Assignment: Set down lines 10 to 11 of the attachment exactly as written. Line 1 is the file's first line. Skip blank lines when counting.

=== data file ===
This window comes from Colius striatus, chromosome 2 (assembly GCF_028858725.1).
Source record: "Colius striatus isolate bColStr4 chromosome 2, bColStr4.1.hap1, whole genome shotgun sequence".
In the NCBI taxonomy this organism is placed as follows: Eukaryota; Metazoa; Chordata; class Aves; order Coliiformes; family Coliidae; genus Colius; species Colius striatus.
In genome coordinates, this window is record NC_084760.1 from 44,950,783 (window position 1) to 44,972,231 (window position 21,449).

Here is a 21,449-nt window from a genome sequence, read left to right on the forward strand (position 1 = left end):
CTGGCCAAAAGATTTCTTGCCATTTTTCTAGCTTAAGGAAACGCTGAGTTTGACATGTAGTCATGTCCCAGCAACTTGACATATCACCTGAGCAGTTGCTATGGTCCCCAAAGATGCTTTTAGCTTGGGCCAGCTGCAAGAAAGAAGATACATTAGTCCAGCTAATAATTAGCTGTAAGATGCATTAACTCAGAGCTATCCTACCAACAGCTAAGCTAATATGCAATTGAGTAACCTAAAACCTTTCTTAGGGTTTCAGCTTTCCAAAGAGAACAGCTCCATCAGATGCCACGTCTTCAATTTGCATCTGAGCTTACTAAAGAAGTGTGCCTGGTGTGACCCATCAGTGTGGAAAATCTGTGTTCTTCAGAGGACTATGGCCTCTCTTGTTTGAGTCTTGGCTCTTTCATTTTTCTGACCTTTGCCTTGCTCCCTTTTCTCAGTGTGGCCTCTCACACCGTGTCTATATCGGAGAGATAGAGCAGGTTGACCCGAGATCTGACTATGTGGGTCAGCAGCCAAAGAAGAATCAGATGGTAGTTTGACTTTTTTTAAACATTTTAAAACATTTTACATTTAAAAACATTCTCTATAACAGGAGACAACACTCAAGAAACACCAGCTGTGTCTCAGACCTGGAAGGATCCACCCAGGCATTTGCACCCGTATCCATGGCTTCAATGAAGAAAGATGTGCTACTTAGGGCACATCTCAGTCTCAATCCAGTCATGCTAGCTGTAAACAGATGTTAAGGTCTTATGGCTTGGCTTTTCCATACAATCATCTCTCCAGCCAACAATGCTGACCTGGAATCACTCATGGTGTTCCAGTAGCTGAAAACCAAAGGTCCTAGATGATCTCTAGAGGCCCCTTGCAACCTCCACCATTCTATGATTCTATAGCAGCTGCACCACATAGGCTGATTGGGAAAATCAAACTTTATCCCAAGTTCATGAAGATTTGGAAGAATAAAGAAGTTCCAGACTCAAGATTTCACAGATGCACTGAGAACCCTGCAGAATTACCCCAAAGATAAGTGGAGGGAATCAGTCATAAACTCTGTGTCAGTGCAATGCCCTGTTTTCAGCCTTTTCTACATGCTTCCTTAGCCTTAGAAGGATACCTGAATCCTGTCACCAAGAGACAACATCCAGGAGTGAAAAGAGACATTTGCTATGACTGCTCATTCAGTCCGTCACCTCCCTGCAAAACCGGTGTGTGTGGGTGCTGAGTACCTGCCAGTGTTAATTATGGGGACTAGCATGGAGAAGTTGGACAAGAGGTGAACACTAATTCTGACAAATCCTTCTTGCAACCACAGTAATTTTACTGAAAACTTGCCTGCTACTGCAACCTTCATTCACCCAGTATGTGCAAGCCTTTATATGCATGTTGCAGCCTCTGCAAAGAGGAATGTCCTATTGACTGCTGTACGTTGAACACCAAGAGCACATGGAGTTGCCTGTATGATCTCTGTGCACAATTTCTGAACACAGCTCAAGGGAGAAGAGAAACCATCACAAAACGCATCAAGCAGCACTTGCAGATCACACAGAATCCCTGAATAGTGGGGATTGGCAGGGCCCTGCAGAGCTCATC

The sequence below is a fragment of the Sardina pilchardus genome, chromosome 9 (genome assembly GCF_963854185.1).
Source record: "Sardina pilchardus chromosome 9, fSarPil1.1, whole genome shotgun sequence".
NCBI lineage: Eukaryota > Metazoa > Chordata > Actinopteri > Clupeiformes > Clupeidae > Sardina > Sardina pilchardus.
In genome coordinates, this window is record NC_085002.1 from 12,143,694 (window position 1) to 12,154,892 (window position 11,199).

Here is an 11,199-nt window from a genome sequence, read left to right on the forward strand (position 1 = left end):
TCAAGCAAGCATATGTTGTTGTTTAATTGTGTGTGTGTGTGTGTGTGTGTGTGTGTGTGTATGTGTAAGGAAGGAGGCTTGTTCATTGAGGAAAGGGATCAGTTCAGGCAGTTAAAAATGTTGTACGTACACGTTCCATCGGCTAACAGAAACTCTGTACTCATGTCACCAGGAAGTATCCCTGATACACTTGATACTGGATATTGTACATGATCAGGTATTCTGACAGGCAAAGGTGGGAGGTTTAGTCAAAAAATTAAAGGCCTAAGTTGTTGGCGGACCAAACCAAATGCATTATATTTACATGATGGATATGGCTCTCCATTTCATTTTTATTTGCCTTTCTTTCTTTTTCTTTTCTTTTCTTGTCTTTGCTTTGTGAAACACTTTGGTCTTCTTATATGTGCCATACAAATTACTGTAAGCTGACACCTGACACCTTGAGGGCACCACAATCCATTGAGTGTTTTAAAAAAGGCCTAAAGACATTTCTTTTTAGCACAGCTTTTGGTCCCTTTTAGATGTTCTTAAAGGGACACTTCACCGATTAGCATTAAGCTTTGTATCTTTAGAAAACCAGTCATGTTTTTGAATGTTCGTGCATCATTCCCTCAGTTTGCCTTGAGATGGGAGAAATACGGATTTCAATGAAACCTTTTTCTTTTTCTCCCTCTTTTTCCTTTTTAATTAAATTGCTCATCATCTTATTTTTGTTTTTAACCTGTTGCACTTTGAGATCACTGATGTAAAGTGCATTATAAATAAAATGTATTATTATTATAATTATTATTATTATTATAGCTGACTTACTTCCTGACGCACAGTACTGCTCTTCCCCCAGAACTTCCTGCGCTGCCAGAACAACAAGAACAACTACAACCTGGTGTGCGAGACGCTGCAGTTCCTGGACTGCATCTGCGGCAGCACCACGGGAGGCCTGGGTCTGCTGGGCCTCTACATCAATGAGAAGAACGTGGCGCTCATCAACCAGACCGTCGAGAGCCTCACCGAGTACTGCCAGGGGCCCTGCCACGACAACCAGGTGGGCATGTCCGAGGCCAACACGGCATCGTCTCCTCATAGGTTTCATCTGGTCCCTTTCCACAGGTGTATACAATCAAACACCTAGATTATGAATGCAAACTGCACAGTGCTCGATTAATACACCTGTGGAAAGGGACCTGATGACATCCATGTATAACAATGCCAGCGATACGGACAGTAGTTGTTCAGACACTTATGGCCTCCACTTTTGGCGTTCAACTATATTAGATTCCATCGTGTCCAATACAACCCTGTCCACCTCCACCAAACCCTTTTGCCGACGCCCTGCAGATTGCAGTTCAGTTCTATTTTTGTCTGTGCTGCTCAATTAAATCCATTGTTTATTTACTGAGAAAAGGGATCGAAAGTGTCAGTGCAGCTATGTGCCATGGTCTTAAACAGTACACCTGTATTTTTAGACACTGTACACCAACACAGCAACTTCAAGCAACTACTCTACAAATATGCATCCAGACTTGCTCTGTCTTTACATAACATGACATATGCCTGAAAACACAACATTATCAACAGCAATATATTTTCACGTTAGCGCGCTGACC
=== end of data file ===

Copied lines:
In genome coordinates, this window is record NC_085002.1 from 12,143,694 (window position 1) to 12,154,892 (window position 11,199).

Here is an 11,199-nt window from a genome sequence, read left to right on the forward strand (position 1 = left end):